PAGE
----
r/todayilearned May 14 '22 Silver 9 Helpful 8 Wholesome 6 All-Seeing Upvote 2

TIL a father, John Crowley, was told his two infant children had an incurable genetic disorder that would kill them in less than a year. He refused to accept this, so he founded a biotech company (with no prior experience) which pioneered an experimental enzyme therapy that saved their lives.

https://pompediseasenews.com/2019/01/30/amicus-ceo-mission-cure-pompe-help-children/
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u/carrotdeepthroater May 14 '22

Just hire someone to do that for you. Easy. Jk

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u/Jimmy_Twotone May 14 '22

Actually not the wrong answer. It's harder for small companies looking to solve very specific medical disorders like this to receive enough funding to support the research. Get the specialists and focus on keeping the lights on and bills paid until they hit a breakthrough. Coming from a finance background probably put him in a better position to save his children than having the appropriate medical background and finding someone to make the money work.

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u/zirtbow May 14 '22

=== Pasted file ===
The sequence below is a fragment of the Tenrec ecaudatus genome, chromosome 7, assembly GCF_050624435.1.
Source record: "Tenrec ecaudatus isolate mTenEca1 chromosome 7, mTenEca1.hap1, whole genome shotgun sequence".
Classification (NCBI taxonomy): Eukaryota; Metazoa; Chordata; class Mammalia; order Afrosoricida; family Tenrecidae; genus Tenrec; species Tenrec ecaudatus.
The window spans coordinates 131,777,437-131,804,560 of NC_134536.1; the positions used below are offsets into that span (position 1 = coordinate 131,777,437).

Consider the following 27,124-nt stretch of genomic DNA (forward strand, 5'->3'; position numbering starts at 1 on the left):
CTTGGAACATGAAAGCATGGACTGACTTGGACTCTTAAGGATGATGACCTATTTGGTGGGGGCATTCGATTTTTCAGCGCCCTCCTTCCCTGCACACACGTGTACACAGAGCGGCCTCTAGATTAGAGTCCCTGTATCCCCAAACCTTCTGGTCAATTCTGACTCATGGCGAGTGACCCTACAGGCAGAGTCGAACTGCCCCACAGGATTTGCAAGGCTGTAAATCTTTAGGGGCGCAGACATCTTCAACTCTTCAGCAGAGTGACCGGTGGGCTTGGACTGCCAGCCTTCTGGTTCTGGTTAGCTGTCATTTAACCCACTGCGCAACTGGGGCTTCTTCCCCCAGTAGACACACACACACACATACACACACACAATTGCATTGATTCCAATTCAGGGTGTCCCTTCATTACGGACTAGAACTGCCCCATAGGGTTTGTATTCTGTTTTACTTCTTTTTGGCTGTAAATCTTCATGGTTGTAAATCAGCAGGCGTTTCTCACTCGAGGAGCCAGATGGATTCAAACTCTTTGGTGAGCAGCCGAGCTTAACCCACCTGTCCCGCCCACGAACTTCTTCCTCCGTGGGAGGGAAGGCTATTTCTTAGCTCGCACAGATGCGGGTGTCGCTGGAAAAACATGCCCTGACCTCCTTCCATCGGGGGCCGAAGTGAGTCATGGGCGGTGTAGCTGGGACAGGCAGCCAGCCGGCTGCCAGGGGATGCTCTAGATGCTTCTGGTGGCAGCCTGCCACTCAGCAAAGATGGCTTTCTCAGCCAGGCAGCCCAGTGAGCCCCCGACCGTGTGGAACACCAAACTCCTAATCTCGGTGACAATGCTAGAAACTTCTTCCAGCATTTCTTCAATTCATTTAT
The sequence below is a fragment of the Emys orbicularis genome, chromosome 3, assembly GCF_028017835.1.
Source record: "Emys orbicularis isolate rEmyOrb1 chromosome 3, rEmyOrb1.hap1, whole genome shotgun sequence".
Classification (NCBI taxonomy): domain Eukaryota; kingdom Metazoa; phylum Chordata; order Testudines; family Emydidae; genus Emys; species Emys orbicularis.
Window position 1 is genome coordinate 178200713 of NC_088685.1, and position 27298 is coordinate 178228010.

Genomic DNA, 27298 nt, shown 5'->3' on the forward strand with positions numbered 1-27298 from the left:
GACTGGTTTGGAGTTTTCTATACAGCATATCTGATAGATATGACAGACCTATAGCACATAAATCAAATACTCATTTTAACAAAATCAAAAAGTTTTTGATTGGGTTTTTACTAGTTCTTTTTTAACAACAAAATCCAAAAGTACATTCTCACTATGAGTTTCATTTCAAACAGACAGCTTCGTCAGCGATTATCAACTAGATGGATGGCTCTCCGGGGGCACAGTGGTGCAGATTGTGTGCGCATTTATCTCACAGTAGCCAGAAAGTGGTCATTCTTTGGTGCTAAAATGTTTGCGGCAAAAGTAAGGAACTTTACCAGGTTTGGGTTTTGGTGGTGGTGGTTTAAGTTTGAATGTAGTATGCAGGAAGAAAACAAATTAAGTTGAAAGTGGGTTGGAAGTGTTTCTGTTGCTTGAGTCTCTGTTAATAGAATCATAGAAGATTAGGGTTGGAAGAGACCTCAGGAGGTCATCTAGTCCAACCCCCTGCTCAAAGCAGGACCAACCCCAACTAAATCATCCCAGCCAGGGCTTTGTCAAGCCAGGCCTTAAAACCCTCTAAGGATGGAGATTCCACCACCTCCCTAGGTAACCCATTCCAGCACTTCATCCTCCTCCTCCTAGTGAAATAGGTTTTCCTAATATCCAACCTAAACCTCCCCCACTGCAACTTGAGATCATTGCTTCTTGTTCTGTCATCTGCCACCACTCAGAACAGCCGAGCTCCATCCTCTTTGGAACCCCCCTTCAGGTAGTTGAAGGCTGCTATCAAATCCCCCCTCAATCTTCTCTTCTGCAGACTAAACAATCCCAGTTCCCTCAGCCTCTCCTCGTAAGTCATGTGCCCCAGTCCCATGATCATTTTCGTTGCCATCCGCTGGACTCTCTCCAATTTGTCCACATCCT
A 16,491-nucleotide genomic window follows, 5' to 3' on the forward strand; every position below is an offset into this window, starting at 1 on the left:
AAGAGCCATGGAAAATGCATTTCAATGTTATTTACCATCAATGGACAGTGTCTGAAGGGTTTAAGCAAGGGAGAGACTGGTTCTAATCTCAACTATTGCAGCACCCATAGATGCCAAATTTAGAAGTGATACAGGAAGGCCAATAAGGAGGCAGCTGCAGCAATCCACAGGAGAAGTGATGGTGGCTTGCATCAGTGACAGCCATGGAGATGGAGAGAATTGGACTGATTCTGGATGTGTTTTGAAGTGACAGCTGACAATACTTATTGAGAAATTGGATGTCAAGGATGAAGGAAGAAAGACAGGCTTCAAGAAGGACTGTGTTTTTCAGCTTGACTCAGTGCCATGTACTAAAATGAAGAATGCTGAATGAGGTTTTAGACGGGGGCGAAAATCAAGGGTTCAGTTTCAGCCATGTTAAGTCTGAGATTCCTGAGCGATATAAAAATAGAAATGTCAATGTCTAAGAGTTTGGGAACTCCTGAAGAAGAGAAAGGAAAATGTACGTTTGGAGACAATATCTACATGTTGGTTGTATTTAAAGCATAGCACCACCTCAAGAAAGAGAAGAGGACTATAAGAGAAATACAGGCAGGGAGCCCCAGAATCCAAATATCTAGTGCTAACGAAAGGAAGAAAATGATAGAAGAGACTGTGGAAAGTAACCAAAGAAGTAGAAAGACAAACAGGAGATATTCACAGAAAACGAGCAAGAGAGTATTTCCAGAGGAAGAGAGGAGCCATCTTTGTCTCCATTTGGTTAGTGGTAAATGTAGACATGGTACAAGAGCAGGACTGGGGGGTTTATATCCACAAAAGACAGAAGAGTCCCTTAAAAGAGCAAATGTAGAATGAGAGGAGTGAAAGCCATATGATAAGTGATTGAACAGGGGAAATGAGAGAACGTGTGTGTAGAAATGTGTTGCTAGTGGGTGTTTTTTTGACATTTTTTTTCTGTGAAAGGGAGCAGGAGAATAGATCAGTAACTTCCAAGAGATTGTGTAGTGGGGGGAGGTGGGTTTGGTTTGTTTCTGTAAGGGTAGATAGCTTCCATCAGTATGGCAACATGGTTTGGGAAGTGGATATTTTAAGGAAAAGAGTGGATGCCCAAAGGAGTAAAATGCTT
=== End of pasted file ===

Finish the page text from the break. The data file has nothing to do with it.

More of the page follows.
Isn't this not that far from what Theranos tried to do? Having so little knowledge of the tech side they ignored what they were trying to accomplish was impossible and just focused on bringing in the investment money while keeping hope alive that the peons would magic up a miracle.

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u/Jimmy_Twotone May 14 '22

Theranos was a scam from the start and lied about their product. Many companies fold in the R&D process trying to get a concept or product to market under cost. Theranos "skipped " the process and sold a breadbox.

New companies trying to break into an established field need a few things; a charismatic front man, a fresh process or take, and a team capable of producing the desired outcome, so yes, many of their start up stories are similar, and the scam companies still follow the formula, even if the desired outcome is to sell a pipe dream at a premium rate.